The rise of the ‘inactive office’ and what HR can do about it
As an employee, you’re often tied to your desk, squinting at a screen for most of the day and counting down the minutes until you can leave. After this you have to force yourself into a strip-lit gym, to burn off the sandwich that you ate for lunch, probably at your desk.
As an employer it must be equally frustrating to motivate a workforce entrenched in sedentary lifestyles. Creating a team with creativity, that gives your business the cutting edge needed for success in these times of recession is difficult enough, but nigh on impossible if they lack energy, enthusiasm and drive.
This Catch-22 is more common than you might think in the offices of the UK. The Work Foundation sums this up succinctly, “there is no doubt that the health of the UK workforce is getting worse”. Quite. With data from the Work Foundation suggesting an average of between three and five per cent of UK employees are sick from work every day and a further 25% to 30% are at work but performing sub-optimally, health in the workplace needs to be a top priority.
Healthy lifestyles not health kicks
We have become so accustomed to spending our entire working day sitting at a desk that it’s started to take over other parts of our lives. We get home and sit in front of the computer or the TV and even those who go to the gym take the formality of office etiquette with them, clocking in and doing their set time.
We all know health is important but few understand it holistically as something to embrace on a consistent basis, inside work as well as outside. This is increasingly important with more and more office jobs operating beyond the nine-to-five. We’re not just working longer in the office, but we’re checking our emails on our phones in bed and writing reports on the train to the office. People are spending a substantial proportion of their life working so it cannot be viewed as detached from your wellbeing out of the office.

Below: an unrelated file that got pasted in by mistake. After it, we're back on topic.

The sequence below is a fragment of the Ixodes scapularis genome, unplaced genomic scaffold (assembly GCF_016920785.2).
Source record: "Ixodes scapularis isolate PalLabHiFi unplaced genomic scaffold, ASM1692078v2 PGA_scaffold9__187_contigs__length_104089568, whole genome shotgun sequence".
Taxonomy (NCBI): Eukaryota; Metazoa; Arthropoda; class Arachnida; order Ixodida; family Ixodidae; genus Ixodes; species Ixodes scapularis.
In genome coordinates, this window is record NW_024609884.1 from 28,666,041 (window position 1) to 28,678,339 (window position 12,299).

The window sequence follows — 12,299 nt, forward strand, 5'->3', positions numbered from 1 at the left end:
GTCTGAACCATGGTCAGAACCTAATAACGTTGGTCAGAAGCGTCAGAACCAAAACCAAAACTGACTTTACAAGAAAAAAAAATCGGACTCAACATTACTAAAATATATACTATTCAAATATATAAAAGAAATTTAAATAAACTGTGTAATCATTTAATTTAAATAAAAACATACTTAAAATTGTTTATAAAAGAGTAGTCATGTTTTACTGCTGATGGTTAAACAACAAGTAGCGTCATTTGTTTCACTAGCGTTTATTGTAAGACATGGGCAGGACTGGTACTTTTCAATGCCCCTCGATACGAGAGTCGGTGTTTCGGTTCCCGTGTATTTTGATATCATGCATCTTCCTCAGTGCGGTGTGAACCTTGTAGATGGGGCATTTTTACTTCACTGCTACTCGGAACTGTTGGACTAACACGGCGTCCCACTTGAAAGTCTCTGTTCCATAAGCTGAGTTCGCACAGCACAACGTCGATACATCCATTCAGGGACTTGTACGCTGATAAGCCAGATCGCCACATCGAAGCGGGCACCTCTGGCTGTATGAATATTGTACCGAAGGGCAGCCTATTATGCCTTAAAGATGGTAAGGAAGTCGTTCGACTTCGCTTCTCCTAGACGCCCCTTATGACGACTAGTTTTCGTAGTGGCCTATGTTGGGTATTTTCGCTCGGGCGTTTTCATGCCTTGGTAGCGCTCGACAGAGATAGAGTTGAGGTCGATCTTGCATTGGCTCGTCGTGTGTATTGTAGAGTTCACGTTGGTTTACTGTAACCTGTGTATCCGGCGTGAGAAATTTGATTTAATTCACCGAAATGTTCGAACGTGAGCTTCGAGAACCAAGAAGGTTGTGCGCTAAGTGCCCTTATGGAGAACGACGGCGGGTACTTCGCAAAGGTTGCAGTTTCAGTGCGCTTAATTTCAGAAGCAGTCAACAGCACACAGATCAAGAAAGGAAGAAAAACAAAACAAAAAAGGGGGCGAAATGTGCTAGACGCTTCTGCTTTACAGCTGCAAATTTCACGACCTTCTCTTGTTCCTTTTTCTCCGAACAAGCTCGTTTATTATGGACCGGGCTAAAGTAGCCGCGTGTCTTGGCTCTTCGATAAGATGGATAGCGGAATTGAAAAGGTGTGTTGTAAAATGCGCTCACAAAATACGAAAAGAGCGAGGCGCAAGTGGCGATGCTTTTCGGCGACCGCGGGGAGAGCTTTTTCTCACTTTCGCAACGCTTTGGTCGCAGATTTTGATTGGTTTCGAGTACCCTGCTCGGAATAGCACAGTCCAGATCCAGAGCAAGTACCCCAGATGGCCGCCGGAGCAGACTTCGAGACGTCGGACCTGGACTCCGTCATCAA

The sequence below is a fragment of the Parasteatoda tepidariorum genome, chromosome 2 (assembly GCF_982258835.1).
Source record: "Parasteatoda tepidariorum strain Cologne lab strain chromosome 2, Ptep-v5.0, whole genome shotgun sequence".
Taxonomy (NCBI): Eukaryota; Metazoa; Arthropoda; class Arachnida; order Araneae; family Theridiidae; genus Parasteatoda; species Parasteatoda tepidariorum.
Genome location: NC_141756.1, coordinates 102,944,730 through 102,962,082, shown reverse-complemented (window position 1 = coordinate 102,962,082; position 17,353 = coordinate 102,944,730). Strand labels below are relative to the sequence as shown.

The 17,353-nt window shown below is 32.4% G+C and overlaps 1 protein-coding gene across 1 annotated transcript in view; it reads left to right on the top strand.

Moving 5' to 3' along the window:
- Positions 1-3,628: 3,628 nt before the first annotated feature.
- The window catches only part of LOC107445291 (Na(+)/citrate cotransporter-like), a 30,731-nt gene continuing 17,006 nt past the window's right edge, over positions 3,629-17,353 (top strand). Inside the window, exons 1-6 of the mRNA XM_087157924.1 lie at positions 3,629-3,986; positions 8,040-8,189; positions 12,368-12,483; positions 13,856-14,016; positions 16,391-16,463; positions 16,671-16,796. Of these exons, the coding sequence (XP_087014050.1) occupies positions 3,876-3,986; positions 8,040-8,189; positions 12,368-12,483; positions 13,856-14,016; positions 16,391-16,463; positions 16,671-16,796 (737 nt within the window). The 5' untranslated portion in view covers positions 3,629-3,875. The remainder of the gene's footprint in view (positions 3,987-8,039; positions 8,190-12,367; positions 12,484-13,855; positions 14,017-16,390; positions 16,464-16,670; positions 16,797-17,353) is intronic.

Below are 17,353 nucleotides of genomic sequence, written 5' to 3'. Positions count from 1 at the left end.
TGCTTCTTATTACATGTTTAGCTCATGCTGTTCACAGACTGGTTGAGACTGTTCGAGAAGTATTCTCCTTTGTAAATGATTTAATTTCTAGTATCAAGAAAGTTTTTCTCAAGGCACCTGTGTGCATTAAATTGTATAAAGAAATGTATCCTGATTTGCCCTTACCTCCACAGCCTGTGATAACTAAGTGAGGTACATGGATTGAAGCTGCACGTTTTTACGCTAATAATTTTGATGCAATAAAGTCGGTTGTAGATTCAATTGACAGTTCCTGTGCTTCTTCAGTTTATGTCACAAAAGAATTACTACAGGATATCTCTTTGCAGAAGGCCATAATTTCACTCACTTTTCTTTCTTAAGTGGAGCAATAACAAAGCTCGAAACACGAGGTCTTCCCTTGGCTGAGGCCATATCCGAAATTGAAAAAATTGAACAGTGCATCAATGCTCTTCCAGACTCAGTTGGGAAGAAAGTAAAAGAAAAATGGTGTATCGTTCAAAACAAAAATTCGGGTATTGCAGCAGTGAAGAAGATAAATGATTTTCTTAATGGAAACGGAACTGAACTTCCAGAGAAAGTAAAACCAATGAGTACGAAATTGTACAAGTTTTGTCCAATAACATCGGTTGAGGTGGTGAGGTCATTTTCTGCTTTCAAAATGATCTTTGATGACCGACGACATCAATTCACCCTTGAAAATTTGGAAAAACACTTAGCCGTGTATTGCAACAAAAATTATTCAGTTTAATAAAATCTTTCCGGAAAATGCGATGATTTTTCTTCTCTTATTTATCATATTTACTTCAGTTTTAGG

We have, in too many cases, allowed the workplace to become a driver of inactivity and as such it is an increasingly important battleground for healthy lifestyles. Staying fit outside work is of great importance, of course, but things need to be done to stimulate the office and make it a dynamic place to work that supports a variety of opportunities to stretch the legs, get the body moving – and subsequently, the mind.
There are some simple measures to get staff out of their seats more. Removing wastepaper bins and minimizing printers to one on each floor, for example, are increasingly common. But any opportunity to get up and talk to colleagues is a useful one, giving the dual benefit of energy from physical activity and a psychological boost from human interaction. Not to mention the added water-cooler moments that can ignite sparks of genius between workmates.
Tea rotas can be a useful tool to generate activity, making sure everyone takes their turn to leave their desk, rest their eyes from their screen and interact with others in the office. A charity tax for using the lift rather than the stairs (unless they have a medical reason to take the lift of course) can ensure people don’t slip into lethargic habits. Or encourage people to get out of the office on lunch breaks by making a map of the local area that measures the distance, time and amount of steps to local shops and attractions for employees.
Sprinting from the running club
Using your space to support a range of activities is important. Nothing sums up the ‘exercise for some’ attitude more than a running club, an activity suited to a minority of people who are probably already fitter than your average worker. Anyone with a weak knee or simply a penchant for lighter exercise is unlikely to see any benefit. Think outside the box and offer activities that suit your team.
Table tennis is increasingly popular with office workers – as a stroll through Canary Wharf will testify – with eager workers queuing up for the outdoor tables. Workplace allotments, as used by as Ginsters for example, are another great way to offer a diverse range of exercise to employees. This is a great form of exercise, which encourages healthy eating and gives the brain a boost from learning a new skill.
Substantial additions such as these display a serious commitment to employee wellbeing and signify that the workspace is an area for movement, fun and energy, as well as diligence.
Change from the top
These changes need a level of buy-in from the top, either through funding, or delegating as a task of serious importance, to ensure work activities appeal to all rather than just the already health conscious.
With much to be gained from increased productivity and reduced absence, employee health should be of the utmost importance to organisations.
These issues affect employers and employees alike and it is crucial that companies commit to creating a workplace culture that supports it.
By Dr Jenny Leeser, Clinical Director of Occupational Health, Bupa, HR Zone, September 2013